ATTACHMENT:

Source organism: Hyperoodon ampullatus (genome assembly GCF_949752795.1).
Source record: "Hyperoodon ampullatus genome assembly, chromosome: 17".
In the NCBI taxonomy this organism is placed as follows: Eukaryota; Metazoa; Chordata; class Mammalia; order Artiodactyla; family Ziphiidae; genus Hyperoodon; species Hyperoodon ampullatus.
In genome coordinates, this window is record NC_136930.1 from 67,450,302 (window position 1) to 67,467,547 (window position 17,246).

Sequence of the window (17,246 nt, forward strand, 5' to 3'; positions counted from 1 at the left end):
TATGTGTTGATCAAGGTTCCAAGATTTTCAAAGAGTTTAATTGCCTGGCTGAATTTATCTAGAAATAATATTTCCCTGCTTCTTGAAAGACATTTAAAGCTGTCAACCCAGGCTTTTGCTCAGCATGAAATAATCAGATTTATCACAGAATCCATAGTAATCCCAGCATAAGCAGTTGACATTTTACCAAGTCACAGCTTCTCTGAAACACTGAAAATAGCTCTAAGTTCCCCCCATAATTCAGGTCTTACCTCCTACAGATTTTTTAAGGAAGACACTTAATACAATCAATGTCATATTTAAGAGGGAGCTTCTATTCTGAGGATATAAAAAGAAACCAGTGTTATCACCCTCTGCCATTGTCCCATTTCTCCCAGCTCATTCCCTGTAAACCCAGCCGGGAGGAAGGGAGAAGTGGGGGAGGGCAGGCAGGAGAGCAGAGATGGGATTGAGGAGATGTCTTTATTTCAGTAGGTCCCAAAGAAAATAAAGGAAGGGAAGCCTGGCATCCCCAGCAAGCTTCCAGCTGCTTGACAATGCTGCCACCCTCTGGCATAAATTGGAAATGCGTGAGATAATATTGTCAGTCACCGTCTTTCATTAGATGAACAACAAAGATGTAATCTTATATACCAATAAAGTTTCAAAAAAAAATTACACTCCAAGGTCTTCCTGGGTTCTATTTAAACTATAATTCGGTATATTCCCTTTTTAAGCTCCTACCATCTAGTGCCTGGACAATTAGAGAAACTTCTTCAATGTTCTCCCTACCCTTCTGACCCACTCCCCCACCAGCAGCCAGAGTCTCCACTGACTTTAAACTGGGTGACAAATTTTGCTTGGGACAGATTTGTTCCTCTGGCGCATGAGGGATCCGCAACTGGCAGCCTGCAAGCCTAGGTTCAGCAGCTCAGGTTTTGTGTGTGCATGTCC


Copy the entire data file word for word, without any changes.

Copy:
Source organism: Hyperoodon ampullatus (genome assembly GCF_949752795.1).
Source record: "Hyperoodon ampullatus genome assembly, chromosome: 17".
In the NCBI taxonomy this organism is placed as follows: Eukaryota; Metazoa; Chordata; class Mammalia; order Artiodactyla; family Ziphiidae; genus Hyperoodon; species Hyperoodon ampullatus.
In genome coordinates, this window is record NC_136930.1 from 67,450,302 (window position 1) to 67,467,547 (window position 17,246).

Sequence of the window (17,246 nt, forward strand, 5' to 3'; positions counted from 1 at the left end):
TATGTGTTGATCAAGGTTCCAAGATTTTCAAAGAGTTTAATTGCCTGGCTGAATTTATCTAGAAATAATATTTCCCTGCTTCTTGAAAGACATTTAAAGCTGTCAACCCAGGCTTTTGCTCAGCATGAAATAATCAGATTTATCACAGAATCCATAGTAATCCCAGCATAAGCAGTTGACATTTTACCAAGTCACAGCTTCTCTGAAACACTGAAAATAGCTCTAAGTTCCCCCCATAATTCAGGTCTTACCTCCTACAGATTTTTTAAGGAAGACACTTAATACAATCAATGTCATATTTAAGAGGGAGCTTCTATTCTGAGGATATAAAAAGAAACCAGTGTTATCACCCTCTGCCATTGTCCCATTTCTCCCAGCTCATTCCCTGTAAACCCAGCCGGGAGGAAGGGAGAAGTGGGGGAGGGCAGGCAGGAGAGCAGAGATGGGATTGAGGAGATGTCTTTATTTCAGTAGGTCCCAAAGAAAATAAAGGAAGGGAAGCCTGGCATCCCCAGCAAGCTTCCAGCTGCTTGACAATGCTGCCACCCTCTGGCATAAATTGGAAATGCGTGAGATAATATTGTCAGTCACCGTCTTTCATTAGATGAACAACAAAGATGTAATCTTATATACCAATAAAGTTTCAAAAAAAAATTACACTCCAAGGTCTTCCTGGGTTCTATTTAAACTATAATTCGGTATATTCCCTTTTTAAGCTCCTACCATCTAGTGCCTGGACAATTAGAGAAACTTCTTCAATGTTCTCCCTACCCTTCTGACCCACTCCCCCACCAGCAGCCAGAGTCTCCACTGACTTTAAACTGGGTGACAAATTTTGCTTGGGACAGATTTGTTCCTCTGGCGCATGAGGGATCCGCAACTGGCAGCCTGCAAGCCTAGGTTCAGCAGCTCAGGTTTTGTGTGTGCATGTCC